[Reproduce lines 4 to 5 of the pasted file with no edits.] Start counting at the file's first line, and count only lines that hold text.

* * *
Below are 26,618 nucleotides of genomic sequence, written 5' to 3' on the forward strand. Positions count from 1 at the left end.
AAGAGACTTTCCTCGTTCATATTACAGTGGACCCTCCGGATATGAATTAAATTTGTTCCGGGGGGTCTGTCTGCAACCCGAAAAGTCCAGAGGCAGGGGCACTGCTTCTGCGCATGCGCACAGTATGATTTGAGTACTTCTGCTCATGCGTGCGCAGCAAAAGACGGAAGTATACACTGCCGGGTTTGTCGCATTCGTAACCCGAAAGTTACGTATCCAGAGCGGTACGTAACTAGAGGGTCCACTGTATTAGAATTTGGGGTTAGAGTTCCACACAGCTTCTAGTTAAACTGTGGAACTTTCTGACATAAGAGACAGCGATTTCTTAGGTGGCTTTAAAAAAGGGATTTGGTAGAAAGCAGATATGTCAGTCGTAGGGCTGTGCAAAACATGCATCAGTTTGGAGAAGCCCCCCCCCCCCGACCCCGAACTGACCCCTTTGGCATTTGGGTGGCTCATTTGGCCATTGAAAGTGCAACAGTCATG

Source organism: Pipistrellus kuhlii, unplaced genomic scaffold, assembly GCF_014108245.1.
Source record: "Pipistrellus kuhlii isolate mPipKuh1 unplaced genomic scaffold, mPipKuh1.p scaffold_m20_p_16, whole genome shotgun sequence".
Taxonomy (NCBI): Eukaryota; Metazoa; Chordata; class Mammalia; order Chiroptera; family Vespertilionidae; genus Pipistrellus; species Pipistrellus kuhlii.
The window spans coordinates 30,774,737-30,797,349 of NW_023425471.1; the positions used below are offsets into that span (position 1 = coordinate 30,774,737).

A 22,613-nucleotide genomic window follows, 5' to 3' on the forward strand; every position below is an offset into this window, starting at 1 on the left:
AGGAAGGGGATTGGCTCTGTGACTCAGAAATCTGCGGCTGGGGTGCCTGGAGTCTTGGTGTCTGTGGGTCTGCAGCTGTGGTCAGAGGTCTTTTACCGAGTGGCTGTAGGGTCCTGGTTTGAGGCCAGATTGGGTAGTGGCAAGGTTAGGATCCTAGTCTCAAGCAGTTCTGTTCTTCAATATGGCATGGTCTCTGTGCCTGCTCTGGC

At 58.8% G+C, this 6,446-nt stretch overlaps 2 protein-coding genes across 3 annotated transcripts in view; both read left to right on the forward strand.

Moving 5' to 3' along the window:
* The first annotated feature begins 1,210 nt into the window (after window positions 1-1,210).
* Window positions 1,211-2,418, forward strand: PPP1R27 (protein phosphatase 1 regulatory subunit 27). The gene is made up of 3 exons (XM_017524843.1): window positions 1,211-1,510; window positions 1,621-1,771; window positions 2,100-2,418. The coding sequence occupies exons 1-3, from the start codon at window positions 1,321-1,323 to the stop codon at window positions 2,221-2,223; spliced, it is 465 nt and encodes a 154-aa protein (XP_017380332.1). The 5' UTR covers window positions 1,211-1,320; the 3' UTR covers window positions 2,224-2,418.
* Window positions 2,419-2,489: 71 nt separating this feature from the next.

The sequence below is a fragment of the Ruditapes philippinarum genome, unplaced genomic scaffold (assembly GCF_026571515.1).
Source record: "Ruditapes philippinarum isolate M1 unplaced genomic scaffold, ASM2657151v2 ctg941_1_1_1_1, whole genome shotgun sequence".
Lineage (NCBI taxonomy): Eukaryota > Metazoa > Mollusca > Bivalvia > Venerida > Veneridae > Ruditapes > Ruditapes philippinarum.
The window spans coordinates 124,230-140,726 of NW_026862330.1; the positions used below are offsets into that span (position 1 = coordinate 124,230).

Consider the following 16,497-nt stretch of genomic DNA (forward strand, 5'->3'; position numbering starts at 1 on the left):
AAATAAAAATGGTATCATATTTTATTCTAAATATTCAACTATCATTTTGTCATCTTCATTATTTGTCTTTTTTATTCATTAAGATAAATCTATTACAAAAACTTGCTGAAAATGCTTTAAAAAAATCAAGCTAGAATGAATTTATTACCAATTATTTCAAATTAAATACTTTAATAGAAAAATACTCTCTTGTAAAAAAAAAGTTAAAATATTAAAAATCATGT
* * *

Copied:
Source record: "Pipistrellus kuhlii isolate mPipKuh1 unplaced genomic scaffold, mPipKuh1.p scaffold_m20_p_16, whole genome shotgun sequence".
Taxonomy (NCBI): Eukaryota; Metazoa; Chordata; class Mammalia; order Chiroptera; family Vespertilionidae; genus Pipistrellus; species Pipistrellus kuhlii.